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Revista Chilena de Historia Natural 83 (2): 207-218, 2010
Analysis of the consequences of individual adaptive behavior on population stability: The case of optimal foraging
Early work based on the Dynamical Systems Theory demonstrates that the larger the number of interacting populations, the system tends to be more unstable. Nevertheless, empirical evidence indicates that natural populations more often exhibit stable dynamics, in spite of being embedded into complex communities. Adaptive behavior of individuals is found to be one of the mechanisms promoting population stabilization. In this work, we analyze the theoretical advances about the role of optimal foraging (FO) as a stabilizing force of population dynamics, in model communities with different levels of structural complexity. Our analysis is organized around three central points: i) what is the control system against which it is compared the stability of a population whose individuals exhibit FO?, ii) what stability concept is being used?, and iii) how the assumptions of FO are incorporated within the rules governing the dynamics of populations? Based on our analysis, we specify the points that should be addressed for evaluating properly the stabilizing role of FO, as well as other kinds of adaptive behavior that satisfy the assumptions of the Ecological Optimization Theory. Finally, we conjecture that the stabilizing effect of FO will be qualitatively dependent on the level of resources in the system, and the ratio of environmental perturbation rate to the predator’s adaptation rate.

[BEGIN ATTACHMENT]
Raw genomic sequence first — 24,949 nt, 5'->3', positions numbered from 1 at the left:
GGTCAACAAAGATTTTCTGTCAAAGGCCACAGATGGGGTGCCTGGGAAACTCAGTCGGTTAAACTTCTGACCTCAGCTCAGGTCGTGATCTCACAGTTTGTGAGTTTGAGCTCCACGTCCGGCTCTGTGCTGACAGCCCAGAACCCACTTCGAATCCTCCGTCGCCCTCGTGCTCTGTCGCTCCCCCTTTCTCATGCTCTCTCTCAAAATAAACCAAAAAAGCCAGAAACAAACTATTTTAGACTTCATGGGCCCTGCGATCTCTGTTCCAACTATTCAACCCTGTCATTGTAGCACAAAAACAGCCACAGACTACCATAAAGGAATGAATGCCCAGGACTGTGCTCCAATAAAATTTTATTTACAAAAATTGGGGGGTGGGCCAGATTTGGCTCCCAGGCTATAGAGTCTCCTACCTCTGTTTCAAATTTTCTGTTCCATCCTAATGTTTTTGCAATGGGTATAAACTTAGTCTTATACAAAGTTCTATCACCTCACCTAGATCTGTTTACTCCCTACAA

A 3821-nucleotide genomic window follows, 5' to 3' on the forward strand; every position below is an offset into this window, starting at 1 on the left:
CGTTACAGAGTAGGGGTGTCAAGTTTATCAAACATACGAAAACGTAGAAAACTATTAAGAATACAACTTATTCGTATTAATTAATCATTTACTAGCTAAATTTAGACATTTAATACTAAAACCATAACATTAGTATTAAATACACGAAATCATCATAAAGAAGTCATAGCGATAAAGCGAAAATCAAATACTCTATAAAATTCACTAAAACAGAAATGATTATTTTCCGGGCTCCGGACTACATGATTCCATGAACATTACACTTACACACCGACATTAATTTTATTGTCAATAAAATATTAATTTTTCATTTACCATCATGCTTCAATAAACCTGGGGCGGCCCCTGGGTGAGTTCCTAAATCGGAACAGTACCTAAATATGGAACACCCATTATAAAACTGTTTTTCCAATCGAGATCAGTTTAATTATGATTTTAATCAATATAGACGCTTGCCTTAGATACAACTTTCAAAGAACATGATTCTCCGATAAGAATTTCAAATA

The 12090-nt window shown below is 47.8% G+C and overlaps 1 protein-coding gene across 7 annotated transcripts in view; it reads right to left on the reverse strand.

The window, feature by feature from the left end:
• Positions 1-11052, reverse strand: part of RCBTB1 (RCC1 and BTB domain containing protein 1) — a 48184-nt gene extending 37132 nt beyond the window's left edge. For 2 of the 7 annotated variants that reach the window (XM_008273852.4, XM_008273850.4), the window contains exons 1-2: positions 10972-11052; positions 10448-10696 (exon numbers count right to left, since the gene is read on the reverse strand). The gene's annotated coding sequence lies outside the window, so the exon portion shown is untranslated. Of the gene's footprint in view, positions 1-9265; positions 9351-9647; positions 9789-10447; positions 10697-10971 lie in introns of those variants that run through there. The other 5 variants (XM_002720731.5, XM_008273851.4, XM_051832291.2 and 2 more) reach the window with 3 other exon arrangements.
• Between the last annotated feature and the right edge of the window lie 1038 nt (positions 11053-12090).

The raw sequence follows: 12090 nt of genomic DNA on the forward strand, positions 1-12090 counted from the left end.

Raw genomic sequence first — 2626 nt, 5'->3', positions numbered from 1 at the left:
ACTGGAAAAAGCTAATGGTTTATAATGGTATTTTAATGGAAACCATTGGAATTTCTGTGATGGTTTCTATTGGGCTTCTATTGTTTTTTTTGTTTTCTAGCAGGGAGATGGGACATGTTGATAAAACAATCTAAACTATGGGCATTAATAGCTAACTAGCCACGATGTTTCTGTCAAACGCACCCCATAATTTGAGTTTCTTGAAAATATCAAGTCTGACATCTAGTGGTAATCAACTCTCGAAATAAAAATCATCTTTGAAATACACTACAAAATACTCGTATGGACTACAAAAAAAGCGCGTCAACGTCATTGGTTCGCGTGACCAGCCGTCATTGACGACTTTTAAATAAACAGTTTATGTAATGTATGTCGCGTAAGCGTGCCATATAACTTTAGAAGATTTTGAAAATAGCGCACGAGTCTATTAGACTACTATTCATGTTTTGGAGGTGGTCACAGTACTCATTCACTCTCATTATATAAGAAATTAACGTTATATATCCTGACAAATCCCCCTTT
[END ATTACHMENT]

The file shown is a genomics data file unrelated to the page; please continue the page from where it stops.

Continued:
Key words:
adaptive behavior, diet, optimization, phenotypic plasticity, population models

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